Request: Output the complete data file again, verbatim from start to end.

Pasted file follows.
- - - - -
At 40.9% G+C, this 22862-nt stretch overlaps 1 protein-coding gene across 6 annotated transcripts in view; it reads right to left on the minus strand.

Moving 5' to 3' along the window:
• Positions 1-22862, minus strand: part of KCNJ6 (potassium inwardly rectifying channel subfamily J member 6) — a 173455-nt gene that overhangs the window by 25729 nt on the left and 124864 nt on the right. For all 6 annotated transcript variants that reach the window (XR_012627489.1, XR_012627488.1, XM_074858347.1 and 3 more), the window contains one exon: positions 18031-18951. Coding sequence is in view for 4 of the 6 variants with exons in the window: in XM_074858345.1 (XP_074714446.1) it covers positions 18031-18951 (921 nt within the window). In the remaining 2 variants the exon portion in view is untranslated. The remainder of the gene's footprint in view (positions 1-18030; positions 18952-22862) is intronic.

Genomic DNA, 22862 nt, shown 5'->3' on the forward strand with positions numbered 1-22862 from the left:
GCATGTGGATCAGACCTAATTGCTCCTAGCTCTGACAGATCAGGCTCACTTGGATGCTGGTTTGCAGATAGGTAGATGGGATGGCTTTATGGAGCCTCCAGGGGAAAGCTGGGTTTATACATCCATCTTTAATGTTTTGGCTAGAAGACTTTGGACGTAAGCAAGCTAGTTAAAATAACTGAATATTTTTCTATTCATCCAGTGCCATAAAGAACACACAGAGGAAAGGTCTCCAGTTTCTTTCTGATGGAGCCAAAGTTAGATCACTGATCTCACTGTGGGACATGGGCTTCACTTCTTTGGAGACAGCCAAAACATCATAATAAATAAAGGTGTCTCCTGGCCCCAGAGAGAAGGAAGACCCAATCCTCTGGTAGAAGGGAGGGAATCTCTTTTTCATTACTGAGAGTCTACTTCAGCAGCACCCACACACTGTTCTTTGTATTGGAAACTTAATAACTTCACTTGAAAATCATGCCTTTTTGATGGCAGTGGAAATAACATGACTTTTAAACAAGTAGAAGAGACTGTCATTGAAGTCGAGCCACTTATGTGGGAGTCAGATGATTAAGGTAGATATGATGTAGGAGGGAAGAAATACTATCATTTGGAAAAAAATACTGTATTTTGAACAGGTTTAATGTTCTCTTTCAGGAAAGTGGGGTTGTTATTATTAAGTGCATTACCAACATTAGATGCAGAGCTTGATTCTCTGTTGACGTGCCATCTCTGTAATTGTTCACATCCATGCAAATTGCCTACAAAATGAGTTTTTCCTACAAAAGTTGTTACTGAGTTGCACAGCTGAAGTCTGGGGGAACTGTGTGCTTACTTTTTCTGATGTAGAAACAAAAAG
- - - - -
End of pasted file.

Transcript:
At 40.9% G+C, this 22862-nt stretch overlaps 1 protein-coding gene across 6 annotated transcripts in view; it reads right to left on the minus strand.

Moving 5' to 3' along the window:
• Positions 1-22862, minus strand: part of KCNJ6 (potassium inwardly rectifying channel subfamily J member 6) — a 173455-nt gene that overhangs the window by 25729 nt on the left and 124864 nt on the right. For all 6 annotated transcript variants that reach the window (XR_012627489.1, XR_012627488.1, XM_074858347.1 and 3 more), the window contains one exon: positions 18031-18951. Coding sequence is in view for 4 of the 6 variants with exons in the window: in XM_074858345.1 (XP_074714446.1) it covers positions 18031-18951 (921 nt within the window). In the remaining 2 variants the exon portion in view is untranslated. The remainder of the gene's footprint in view (positions 1-18030; positions 18952-22862) is intronic.

Genomic DNA, 22862 nt, shown 5'->3' on the forward strand with positions numbered 1-22862 from the left:
GCATGTGGATCAGACCTAATTGCTCCTAGCTCTGACAGATCAGGCTCACTTGGATGCTGGTTTGCAGATAGGTAGATGGGATGGCTTTATGGAGCCTCCAGGGGAAAGCTGGGTTTATACATCCATCTTTAATGTTTTGGCTAGAAGACTTTGGACGTAAGCAAGCTAGTTAAAATAACTGAATATTTTTCTATTCATCCAGTGCCATAAAGAACACACAGAGGAAAGGTCTCCAGTTTCTTTCTGATGGAGCCAAAGTTAGATCACTGATCTCACTGTGGGACATGGGCTTCACTTCTTTGGAGACAGCCAAAACATCATAATAAATAAAGGTGTCTCCTGGCCCCAGAGAGAAGGAAGACCCAATCCTCTGGTAGAAGGGAGGGAATCTCTTTTTCATTACTGAGAGTCTACTTCAGCAGCACCCACACACTGTTCTTTGTATTGGAAACTTAATAACTTCACTTGAAAATCATGCCTTTTTGATGGCAGTGGAAATAACATGACTTTTAAACAAGTAGAAGAGACTGTCATTGAAGTCGAGCCACTTATGTGGGAGTCAGATGATTAAGGTAGATATGATGTAGGAGGGAAGAAATACTATCATTTGGAAAAAAATACTGTATTTTGAACAGGTTTAATGTTCTCTTTCAGGAAAGTGGGGTTGTTATTATTAAGTGCATTACCAACATTAGATGCAGAGCTTGATTCTCTGTTGACGTGCCATCTCTGTAATTGTTCACATCCATGCAAATTGCCTACAAAATGAGTTTTTCCTACAAAAGTTGTTACTGAGTTGCACAGCTGAAGTCTGGGGGAACTGTGTGCTTACTTTTTCTGATGTAGAAACAAAAAG